Law. A full description of the position and the application form
can be found at the School of Law’s website here. http://lawschool.udmercy.edu/index.php/2011-12-20-19-26-57
For fans of the "Missed Connections" genre on Craig's List, this gem:
The blonde you shouted at - w4m - 27 (American Blvd/34th Ave)
The scene: 4:30 pm Friday, intersection at American Blvd and 34th Avenue.
You: Middle-aged, dark hair, tan skin, driving a green SUV * * *
Me: 20s, blonde hair, black fitted dress, gladiator sandals and waiting at the intersection to catch the lightrail. * * *
So, that's where we were. Me, minding my own business. You, apparently observing my ass. At that point you had options. You could have driven past me and said nothing. You could have turned up your radio and waved, ensconcing us in some beats and camaraderie. You could have shouted out, "Happy Friday! Yeehaw!" Any of those options would have been great. I probably would have waved, smiled, and started my weekend on the same high note as you.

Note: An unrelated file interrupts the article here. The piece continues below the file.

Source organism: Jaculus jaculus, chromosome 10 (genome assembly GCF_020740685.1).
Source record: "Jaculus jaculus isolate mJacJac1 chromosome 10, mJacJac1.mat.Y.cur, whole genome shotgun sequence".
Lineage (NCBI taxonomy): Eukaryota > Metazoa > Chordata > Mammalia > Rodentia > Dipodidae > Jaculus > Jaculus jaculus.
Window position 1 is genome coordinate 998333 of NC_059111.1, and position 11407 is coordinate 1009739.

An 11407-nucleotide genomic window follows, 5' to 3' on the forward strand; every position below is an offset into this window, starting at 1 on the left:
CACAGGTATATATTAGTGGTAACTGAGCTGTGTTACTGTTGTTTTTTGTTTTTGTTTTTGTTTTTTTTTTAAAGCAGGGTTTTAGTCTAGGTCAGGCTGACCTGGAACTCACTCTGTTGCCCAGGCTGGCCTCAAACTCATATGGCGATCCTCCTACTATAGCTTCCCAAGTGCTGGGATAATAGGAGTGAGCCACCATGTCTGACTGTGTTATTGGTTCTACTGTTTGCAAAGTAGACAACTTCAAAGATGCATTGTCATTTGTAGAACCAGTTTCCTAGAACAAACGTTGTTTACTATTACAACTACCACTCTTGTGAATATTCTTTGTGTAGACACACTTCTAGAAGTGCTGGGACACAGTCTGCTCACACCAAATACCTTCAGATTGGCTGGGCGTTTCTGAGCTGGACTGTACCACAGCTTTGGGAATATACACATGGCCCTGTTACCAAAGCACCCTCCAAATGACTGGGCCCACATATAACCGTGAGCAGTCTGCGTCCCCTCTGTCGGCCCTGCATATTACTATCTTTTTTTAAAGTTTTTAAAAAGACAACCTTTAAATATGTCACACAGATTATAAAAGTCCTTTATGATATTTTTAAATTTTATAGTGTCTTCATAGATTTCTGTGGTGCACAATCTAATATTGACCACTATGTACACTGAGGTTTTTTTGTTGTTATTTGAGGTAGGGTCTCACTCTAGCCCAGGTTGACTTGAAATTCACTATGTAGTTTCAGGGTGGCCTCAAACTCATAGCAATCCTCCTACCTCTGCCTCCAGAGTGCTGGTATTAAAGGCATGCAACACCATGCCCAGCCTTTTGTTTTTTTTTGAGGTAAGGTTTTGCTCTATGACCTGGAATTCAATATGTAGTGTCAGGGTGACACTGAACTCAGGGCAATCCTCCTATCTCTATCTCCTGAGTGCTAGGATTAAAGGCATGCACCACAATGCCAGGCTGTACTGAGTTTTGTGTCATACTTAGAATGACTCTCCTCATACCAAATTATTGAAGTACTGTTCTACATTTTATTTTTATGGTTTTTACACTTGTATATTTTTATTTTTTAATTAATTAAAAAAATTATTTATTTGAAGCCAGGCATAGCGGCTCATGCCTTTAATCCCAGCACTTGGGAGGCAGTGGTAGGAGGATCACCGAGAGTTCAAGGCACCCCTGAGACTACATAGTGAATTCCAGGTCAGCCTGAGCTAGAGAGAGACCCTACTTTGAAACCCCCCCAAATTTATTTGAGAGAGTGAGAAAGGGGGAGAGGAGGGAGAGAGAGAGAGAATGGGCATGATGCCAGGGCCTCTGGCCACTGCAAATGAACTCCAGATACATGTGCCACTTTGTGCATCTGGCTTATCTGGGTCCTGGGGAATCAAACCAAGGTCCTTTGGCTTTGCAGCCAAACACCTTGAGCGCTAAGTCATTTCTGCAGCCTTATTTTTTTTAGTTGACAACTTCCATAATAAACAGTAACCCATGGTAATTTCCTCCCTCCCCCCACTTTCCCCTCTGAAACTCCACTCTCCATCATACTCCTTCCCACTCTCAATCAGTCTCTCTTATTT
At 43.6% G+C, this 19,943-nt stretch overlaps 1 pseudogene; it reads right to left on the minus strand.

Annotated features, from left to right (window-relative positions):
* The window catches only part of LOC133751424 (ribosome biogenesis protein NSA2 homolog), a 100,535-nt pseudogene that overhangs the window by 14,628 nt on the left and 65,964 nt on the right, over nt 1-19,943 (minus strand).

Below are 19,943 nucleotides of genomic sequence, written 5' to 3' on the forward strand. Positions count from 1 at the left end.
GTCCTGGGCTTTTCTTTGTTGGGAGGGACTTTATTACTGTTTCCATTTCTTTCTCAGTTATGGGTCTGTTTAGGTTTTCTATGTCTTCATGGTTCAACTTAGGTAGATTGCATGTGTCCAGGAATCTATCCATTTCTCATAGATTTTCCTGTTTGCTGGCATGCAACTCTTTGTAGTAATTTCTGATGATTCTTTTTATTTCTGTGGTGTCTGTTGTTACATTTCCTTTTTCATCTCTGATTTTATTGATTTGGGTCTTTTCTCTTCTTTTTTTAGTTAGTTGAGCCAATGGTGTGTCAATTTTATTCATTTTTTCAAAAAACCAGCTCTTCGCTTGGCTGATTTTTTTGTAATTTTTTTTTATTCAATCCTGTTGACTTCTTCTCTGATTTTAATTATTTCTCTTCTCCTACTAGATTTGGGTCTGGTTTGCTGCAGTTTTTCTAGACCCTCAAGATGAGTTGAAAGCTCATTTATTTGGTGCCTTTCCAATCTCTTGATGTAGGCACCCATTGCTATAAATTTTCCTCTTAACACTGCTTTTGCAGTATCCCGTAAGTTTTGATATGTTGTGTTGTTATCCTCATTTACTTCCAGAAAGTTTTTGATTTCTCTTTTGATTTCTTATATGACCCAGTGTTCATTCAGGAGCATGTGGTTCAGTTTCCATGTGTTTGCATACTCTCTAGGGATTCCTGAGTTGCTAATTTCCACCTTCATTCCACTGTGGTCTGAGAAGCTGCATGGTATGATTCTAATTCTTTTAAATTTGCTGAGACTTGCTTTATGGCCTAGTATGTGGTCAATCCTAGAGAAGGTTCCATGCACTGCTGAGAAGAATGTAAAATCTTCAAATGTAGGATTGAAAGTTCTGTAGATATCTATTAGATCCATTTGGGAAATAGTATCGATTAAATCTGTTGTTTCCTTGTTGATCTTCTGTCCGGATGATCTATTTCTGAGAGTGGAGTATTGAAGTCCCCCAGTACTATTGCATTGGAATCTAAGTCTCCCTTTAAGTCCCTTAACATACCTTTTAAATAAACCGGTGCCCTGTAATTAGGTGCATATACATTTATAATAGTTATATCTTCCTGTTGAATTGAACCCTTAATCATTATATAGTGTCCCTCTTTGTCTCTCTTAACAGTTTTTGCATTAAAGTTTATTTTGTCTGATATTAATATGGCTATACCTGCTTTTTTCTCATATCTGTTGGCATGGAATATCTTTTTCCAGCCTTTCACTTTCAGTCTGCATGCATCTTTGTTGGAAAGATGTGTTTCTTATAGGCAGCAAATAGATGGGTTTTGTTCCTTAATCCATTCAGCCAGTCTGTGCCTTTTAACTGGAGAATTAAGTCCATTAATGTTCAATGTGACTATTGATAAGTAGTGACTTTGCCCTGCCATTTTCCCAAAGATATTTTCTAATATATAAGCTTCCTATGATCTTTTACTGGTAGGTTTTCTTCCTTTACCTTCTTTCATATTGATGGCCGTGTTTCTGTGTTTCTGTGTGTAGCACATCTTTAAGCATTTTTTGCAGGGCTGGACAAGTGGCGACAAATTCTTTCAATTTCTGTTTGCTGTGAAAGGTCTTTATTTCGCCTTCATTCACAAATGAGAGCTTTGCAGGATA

Instead, you chose the most pathetic option available to you: You leaned out of your window and made some ridiculous series of leering comments about whether I was wearing a thong, right as the light changed and you peeled off, pleased with yourself and saved from any consequences. * * *
Let me make this abundantly clear, to you and to the other men reading this: when you comment on a woman's appearance, you are not doing it for her. You are doing it for you. It's not some great way to make a woman feel sexy and appreciated. It's not flattery, even if you mean for it to be. The only thing it is is a great way for you to create a shitty power dynamic, by which you have announced yourself as the arbiter of her value, and you've deemed her fuckable, and she is supposed to be happy or impressed by that.
If you really find a woman beautiful, don't choose the juvenile selfish route that makes her feel weird and you look like an asshole. Just take a deep breath, commit the image to memory, and get on with your life. Or, if it's really that great of an ass that you can't possibly survive without commenting on it, post about it on CL missed connections after the fact and let her decide what to do about it.
Charles Nelson will step down as the dean of Faulkner University law school at the end of this school year. He will have served ten years in the position, having taking over as dean in 2004. He will return to the faculty.
THE UNIVERSITY OF KENTUCKY COLLEGE OF LAW is inviting applications